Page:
When you think about how you receive feedback, what comes to mind? Initially, you probably feel defensive. Your brain immediately goes to the most painful part about it, the aspect that makes us feel uncomfortable and makes us want to avoid it all together. But that’s not how we grow, is it? Brain research shows that feedback can do funny things to us if we see it as a danger or a put-down. We go into the “moving away” or “moving against” mode of fight-or-flight. The brain gets biochemically goofy.
“Does it get easier the more people you fire?” someone once asked me. I’ve been in leadership for decades now, and there’s no escaping letting people go from time to time. But that doesn’t make it easier. “No,” I said, “it hasn’t. And I hope to God it never does.”But while frequency doesn’t translate to ease, it can translate into useful experience. I’ve learned there’s a right way and a wrong way to let people go when it’s necessary.
How do you feel when there’s a difficult conversation brewing at work that you won’t be able to duck? Unless you’re a sociopath, the answer is usually “not good.”Most of us know the ill effects of dreaded discussions. A brewing conflict will make you more distracted and irritable, which has knock-on physical effects, which makes you even more distracted and irritable. And woe to family members, friends, and coworkers who catch you off guard when you’re in that horrible headspace.
From this week's episode of Lead to Win:
"If we lean into tough conversations, they’ll become easier, and we’ll become more effective, and honestly, this is the measure of our leadership."
Listen to more: https://t.co/MIVOnXy4iahttps://t.co/rn2pHNaTWu
Muck Rack makes it simple to find people, tweets, or articles that mention any name, keyword, company, hashtag etc. We've compiled this guide to help you make the most of your search.
Selecting a term
Start searching tweets, articles from media outlets, articles mentioned in tweets, journalists'
names, titles and bios with some suggested searches:
Companies or Topics (e.g. iPhone, Microsoft)
Phrases (e.g. "cloud computing") — use quotes to keep the terms together
Twitter handles (e.g. @username) — returns those who have mentioned or replied to
Names (e.g. "David Pogue")
Hashtags (e.g. #sxsw, #london2012)
Bio details (e.g. vegan, Olympics, father)
Muck Rack's Advanced Search allows for many boolean operators.
Find results that mention multiple specified terms, use AND or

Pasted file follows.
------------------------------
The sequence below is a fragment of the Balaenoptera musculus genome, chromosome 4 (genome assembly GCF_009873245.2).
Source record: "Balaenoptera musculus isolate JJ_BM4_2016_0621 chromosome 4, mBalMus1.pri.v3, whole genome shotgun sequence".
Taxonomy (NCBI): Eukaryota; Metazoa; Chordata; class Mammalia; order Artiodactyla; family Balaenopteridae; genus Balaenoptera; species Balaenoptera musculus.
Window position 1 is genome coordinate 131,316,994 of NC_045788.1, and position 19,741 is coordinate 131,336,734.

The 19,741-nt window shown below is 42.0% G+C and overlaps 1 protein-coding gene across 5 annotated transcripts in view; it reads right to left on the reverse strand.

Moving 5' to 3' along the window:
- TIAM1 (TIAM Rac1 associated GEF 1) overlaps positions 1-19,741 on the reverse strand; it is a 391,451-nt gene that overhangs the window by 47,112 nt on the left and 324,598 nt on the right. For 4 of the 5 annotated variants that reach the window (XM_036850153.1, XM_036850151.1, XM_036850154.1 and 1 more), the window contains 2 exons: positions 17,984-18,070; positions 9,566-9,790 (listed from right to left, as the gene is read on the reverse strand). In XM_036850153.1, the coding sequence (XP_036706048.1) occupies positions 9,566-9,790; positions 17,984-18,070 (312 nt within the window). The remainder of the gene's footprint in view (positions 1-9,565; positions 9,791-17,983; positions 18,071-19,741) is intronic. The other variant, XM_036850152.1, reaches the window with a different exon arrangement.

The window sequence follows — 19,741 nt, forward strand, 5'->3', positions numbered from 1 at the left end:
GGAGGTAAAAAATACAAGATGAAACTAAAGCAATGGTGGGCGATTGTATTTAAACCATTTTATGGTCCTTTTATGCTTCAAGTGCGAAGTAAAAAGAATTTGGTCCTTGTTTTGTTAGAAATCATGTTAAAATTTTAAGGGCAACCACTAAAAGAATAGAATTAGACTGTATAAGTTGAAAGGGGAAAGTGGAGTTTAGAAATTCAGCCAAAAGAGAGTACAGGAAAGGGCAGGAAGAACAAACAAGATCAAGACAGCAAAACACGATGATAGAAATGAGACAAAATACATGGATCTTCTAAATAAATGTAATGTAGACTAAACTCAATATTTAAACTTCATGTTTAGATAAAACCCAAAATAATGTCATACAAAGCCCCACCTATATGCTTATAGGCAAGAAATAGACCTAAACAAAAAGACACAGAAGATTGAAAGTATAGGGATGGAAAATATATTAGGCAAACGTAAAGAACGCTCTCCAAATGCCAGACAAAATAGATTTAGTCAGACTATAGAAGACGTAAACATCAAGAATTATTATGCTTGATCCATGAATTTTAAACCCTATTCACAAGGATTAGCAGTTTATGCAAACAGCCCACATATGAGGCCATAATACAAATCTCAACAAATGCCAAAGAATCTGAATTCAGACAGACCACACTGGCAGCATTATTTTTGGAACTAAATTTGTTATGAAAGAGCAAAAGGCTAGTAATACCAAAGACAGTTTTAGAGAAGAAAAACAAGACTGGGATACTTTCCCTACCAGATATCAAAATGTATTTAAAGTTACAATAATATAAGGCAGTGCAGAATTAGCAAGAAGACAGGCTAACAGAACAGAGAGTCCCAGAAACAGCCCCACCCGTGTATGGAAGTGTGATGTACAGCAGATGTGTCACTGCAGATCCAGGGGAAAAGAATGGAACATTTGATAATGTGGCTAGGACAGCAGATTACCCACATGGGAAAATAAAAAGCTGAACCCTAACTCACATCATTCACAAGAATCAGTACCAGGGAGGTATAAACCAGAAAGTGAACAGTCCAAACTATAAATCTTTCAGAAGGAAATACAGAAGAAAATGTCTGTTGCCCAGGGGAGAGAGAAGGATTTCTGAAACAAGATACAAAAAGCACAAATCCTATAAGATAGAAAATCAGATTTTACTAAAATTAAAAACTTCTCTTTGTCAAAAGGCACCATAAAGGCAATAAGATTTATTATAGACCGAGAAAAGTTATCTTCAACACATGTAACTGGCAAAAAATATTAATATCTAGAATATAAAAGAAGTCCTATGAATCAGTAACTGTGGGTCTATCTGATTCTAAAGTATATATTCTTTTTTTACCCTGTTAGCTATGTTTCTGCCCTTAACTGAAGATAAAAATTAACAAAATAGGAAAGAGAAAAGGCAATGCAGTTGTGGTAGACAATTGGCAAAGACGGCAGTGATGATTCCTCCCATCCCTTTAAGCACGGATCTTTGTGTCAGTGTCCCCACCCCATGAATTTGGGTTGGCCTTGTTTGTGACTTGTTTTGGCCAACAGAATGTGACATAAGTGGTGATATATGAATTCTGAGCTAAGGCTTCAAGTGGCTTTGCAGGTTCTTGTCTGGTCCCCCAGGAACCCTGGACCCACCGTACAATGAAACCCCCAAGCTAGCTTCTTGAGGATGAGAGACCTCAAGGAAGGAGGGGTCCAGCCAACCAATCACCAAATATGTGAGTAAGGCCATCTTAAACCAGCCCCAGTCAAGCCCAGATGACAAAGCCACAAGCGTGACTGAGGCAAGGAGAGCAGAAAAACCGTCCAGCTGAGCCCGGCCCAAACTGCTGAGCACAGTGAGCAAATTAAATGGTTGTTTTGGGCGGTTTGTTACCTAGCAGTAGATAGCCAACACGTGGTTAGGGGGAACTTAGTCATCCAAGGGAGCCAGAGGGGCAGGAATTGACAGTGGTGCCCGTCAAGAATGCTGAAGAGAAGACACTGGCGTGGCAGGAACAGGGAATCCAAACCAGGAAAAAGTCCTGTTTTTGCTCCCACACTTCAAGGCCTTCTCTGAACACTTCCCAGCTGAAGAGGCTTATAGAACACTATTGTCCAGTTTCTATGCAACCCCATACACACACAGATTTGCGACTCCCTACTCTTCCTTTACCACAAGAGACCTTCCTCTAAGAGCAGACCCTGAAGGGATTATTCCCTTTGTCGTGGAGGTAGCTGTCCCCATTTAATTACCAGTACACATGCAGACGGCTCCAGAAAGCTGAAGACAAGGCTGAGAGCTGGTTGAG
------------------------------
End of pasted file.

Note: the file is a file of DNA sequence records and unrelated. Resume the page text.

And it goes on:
+. For example, ensure each result contains both Elon Musk and Mark Zuckerberg by
searching Musk AND Zuckerberg or Musk + Zuckerberg.
Use the operators OR or , to broaden your search when you'd like either of
multiple terms to appear in results. (This is the default behavior of our search when no operators
are used). For example, results will contain either cake or cookie by searching cake OR cookie or cake,cookie
Use NOT or - to subtract results from your search. For
example, searching Disney will yield results about the Walt Disney Company as well as Walt Disney
World Resort. To exclude mentions of Disney World, search for Disney -World or Disney
When using one of these operators with a phrase, enclose it in quotation marks. For example, you can
find results about smartphones excluding Apple's iPhone 4S by searching smartphone -"iPhone
Exact case matching or punctuation
If you're searching for a brand name or keyword that relies on specific punctuation marks or capitalization, you can
find results that match your exact query by adding matchcase: before the keyword you're searching for, like matchcase:E*TRADE .
Use parentheses to separate multiple
boolean phrases. For example, to find journalists talking about having fun in Disney World or
Disneyland, search for ("disney world" OR disneyland) AND fun.
An asterisk can be used to search for any variation of a root word truncated by the asterisk. For example, searching for admin* will return results for administrator, administration, administer, administered, etc.
A near operator is an AND operator where you can control the distance between the words. You can vary the distance the near operation uses by adding a forward slash and number (between 0-99) such as strawberries NEAR/10 "whipped cream", which means the strawberries must exist within 10 words of "whipped cream".